Last night I traveled to the wilds of western Michigan to visit friends and to see a screening of the recently released documentary ‘A Band Called Death.’ I also changed the life of a strapping young stoner by exposing him to the wonders of Hawkwind, but that is a story for another time.
‘A Band Called Death,’ directed by Mark Covino and Jeff Howlett, is the real life story of the Hackney brothers, who as teenagers growing up in Detroit in the 1970s formed the world’s first all-black punk band (back before “punk,” as we know it, was a thing). Brother David was the ringleader and spiritual force behind the band, choosing the name Death to make sense of his father’s recent passing and to embrace most people’s worst fear into a normal part of life. While the concept behind the band was rather cerebral, the music itself was grounded by teenage rebellion, influences like the Who and Alice Cooper, and the industrial chug of the Motor City. The band cut a record, and was finally offered a single record deal-from Clive Davis at Arista Records, which they turned down when the label asked that they change their name. The brothers eventually moved on to new business and families, but David Hackney remained convinced that some day the world would come looking for their music until he passed away from cancer in 2000.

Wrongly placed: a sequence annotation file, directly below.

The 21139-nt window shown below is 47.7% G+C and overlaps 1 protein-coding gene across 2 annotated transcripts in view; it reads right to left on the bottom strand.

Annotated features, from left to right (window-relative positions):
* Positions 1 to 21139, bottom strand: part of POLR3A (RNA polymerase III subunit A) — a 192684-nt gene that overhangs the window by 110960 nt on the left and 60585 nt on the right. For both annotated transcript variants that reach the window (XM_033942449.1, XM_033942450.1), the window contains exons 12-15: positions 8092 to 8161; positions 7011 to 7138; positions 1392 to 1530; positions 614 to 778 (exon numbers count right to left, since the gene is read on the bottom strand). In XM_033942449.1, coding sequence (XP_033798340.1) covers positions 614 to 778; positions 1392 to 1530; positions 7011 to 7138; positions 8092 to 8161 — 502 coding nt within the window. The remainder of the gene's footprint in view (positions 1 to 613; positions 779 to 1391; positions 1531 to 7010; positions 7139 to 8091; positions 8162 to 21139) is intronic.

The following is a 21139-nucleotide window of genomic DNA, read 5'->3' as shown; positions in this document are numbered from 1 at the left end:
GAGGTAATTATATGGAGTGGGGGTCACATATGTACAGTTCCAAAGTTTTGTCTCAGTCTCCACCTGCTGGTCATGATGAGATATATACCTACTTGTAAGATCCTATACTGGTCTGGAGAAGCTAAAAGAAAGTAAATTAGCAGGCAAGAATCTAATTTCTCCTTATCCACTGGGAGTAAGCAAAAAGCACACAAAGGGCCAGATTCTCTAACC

Through a series of events (which are covered in the movie), David’s prophecy became reality, making the story of Death not only one of the best rock ‘n’ roll tales of all time, but also a heartfelt, relatable saga about the underdog that finally found recognition and celebration of its art.
If you need more convincing of why to see the ‘A Band Called Death,’ here are five more reasons and lessons from the movie:
1. An example of the power of loyalty and sticking by the people that care about you- whether it’s your brother or not.
2. Keeping your convictions and self-confidence even in the face of rejection.
3. Good things can come to those who wait.
4. Breaking rules and shattering expectations is awesome.
5. Listen to more rock ‘n’ roll.